Two men lifted one of the Torahs and placed it in my grandfather’s arms. Torahs are considered so sacred that whenever they are removed from their elegant resting place, the congregation must rise and remain standing. Each week one of the Torahs was carried throughout the sanctuary by a member of the synagogue. I remembered hearing once from Brookie Silber, the cantor’s daughter, that if you accidentally dropped one of the heavy scrolls during this foray, it was such a sin that you had to fast for forty days and forty nights.
As my grandfather stepped off the bimah, I stood paralyzed in fear that one slip would mean his certain death. He moved through the men’s section, pausing just long enough for the congregants to gather near the aisle of each row and touch their prayer fringes to the holy relic. When my grandfather reached the Feingolds, their collective mountain of flesh created such a road hazard that my grandfather lost control of the Torah and it flew into the air. At once a shaft of red light blazed into the room from a hole in the ceiling as hundreds of tiny golden calves rained onto the crowd. A satanic laugh erupted from the possessed form of Cantor Silber and Mrs. Shutterzeiss leapt across the barrier of the woman’s section and morphed into the beautiful but evil Philistine temptress, Delilah. Bearing a remarkable resemblance to Hedy LaMarr, Mrs. Shutterzeiss waved her golden scissors in the air and shimmied her way across the platform. She seductively held out her arms to the still cackling Cantor Silber. Bolts of lightning and a deafening thunder filled the room as Mrs. Shutterzeiss grabbed the beard of the cantor and snipped away at the unruly locks. The Torah that my grandfather had held crashed to the floor with a hellish clatter and instantly disappeared into a steaming vortex of molten slime. My grandfather rose into the air through the red beam as a phalanx of Egyptian pharaohs appeared in the stained glass windows. Suddenly, the disembodied face of a white-haired holy man appeared across the ark and in a commanding voice shouted, “Let My People Go!” I jumped with a start and suddenly realized that my grandfather had returned to his seat next to mine. He whispered that the rabbi’s sermon was about to begin.
Rabbi Dietcher was the spiritual leader of Anshe Shalom. He was in his late 40s, a relatively young age for an orthodox rabbi, and had the bushy facial hair and heavy features of the anti-Semitic caricatures of Jews from World War II. Now Rabbi Dietcher rose from his chair and began his weekly talk. At least it’s in English, I thought to myself, and I focused my attention on the rabbi. But for me the sermon contained nothing remotely inspirational. Rabbi Dietcher used the pulpit to persuade the wealthy crowd to buy Israeli savings bonds, support their synagogue, and give generously to the Jewish United Fund. I was turned off by his calls for money and glanced over at poor Mrs. Geisler when the rabbi started droning on about the “tragedy” of intermarriage.” Rabbi Dietcher then went on an extended riff about the Holocaust. That week was the twenty-fifth anniversary of the liberation of Auschwitz and the rabbi spoke at length about the lessons of that time period for all American Jews.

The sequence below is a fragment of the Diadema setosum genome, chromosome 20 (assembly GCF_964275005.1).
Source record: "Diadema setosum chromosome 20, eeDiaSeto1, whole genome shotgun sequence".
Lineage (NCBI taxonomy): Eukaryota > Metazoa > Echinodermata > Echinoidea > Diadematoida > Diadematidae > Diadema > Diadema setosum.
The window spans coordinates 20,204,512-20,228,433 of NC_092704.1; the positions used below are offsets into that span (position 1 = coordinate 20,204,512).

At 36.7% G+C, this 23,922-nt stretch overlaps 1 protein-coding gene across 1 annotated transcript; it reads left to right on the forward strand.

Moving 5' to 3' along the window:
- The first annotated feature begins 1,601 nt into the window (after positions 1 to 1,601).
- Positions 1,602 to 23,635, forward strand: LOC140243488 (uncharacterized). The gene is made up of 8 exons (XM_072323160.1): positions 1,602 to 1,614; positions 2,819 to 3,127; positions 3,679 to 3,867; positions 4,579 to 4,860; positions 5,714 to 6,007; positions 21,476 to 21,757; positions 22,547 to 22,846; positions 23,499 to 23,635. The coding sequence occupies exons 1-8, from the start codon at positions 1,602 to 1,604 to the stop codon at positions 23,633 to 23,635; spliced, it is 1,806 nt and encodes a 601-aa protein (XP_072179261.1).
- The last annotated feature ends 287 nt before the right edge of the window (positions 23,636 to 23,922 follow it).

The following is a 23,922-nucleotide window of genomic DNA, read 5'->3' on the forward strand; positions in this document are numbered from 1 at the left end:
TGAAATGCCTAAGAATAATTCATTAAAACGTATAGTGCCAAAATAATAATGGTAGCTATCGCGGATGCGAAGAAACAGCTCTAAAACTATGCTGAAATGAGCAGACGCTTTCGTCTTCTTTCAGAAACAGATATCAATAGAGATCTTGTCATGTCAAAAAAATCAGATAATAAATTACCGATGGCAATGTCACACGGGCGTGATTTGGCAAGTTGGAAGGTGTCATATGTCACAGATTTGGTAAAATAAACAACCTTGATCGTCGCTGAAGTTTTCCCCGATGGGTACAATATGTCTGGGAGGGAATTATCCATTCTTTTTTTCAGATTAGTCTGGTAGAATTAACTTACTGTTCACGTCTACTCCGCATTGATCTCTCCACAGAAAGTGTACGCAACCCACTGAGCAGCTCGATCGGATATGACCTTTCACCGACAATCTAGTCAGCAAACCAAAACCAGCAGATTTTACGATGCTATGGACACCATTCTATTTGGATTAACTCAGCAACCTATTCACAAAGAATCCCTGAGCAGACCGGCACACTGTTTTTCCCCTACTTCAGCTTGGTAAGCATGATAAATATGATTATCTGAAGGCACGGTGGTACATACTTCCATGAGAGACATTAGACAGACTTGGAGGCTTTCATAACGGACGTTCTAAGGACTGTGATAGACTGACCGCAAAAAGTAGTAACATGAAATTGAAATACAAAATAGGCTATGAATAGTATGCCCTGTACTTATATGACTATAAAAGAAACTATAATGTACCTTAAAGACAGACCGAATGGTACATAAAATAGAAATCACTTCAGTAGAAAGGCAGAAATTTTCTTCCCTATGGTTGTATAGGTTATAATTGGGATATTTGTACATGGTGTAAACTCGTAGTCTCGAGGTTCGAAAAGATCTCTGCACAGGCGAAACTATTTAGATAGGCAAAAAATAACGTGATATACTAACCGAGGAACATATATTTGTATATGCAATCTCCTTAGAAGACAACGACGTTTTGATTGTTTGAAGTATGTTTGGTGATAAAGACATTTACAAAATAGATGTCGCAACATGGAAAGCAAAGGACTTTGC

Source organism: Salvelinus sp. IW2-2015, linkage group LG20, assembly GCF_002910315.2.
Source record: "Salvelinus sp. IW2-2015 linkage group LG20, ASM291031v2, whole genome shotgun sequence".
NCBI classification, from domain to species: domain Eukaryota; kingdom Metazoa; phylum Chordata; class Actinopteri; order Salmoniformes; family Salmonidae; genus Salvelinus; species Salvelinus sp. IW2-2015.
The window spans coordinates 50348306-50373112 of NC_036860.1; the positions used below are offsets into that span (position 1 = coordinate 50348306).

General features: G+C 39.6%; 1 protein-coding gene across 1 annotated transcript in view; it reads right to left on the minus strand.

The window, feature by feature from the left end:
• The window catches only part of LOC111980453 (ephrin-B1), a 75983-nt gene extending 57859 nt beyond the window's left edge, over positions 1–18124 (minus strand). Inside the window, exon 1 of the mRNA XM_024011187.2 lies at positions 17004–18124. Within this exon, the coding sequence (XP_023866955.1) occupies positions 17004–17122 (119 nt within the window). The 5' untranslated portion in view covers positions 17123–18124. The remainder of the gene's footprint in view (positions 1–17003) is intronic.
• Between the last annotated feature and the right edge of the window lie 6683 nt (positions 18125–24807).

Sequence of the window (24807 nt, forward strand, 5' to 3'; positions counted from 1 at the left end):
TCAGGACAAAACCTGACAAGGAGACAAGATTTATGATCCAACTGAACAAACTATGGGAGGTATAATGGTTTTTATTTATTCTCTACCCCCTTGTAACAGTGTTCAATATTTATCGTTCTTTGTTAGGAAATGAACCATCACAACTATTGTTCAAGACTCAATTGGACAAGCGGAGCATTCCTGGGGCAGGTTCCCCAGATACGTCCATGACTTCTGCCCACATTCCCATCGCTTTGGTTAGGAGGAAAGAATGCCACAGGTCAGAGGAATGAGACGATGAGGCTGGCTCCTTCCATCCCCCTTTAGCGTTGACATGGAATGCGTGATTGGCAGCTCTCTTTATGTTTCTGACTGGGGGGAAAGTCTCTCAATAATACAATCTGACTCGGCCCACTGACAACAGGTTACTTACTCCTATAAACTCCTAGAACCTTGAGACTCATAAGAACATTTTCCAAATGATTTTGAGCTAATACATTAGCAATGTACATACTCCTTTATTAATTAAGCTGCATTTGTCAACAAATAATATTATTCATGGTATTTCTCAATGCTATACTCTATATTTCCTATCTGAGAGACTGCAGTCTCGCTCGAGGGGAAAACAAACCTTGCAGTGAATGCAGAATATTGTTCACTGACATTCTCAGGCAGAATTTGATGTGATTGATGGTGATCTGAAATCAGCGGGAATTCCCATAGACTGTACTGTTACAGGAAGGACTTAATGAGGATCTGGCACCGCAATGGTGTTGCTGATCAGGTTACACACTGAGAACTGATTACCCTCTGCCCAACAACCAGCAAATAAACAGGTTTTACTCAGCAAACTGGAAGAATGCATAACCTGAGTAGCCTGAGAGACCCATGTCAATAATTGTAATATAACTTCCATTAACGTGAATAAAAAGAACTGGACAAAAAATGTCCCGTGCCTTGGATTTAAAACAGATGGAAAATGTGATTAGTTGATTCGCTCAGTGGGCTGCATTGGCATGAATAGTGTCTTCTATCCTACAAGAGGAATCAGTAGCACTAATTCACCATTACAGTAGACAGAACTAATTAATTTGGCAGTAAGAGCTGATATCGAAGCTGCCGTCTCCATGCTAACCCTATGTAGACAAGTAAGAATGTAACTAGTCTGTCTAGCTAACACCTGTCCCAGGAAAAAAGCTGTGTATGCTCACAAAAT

Rabbi Dietcher’s sermon was interrupted by a slight rumbling heard in the distance. The noise grew and grew until an unruly rabble could be heard just beyond the walls of the sanctuary. Members of the congregation started shifting nervously in their seats. Just as Rabbi Dietcher raised his hands to calm the crowd, a rock wrapped in a burning rag smashed through a stained glass image of Moses on Mt. Sinai, hit the rabbi on the head, and fell onto the curtains of the ark, immediately setting them ablaze. As people turned to run out of the synagogue, they were stopped by an army of SS storm troopers wearing knee-high black leather boots and swinging wooden clubs around their blond heads. I turned to see Dina Halperin courageously spitting in the face of the chief SS officer as his foaming German shepherd nipped at her ankle. Mr. Zigelman started beating a Nazi soldier with a prayer book and the elder Mr. Feingold used his prayer shawl to keep an unruly Hitler youth in a head lock. The entire synagogue was now in flames but Cantor Silber remained on the platform and calmly sang in prayer. His booming melancholic voice was at once a cry for God’s attention and a defiant assertion of pride and solidarity.
As the giant swastika on the bimah dissolved back into a star of David, I realized that at long last the morning services were coming to an end. Rabbi Dietcher wished us all a Good Sabbath and Cantor Silber launched into the closing prayer. I had managed to get through the service without major incident. I had set the tone for my future religious observance on a lie, albeit one that came from a sincere desire to please my grandfather. I suspected my grandfather knew full well the extent of my deception, but he never called me on it and he seemed to accept my rote participation in the theatricals as better than no participation at all. Perhaps he felt that the exposure to his world would plant seeds that I would later be able to nurture into true understanding of the benefits he derived from religious life. I accompanied my grandfather to his synagogue many times after that morning and indeed, as I grew up and began to explore my connection to Judaism, I often reflected on my experience at Anshe Shalom. I only wish my grandfather were alive now to see me going to the synagogue by my own choice. And even though the GLBT crowd at my new synagogue would be far more attuned to my MGM fantasies than the old-timers at my grandfather’s shul, I no longer feel any need to daydream the hours away to get through the services.
L'shana tovah to all.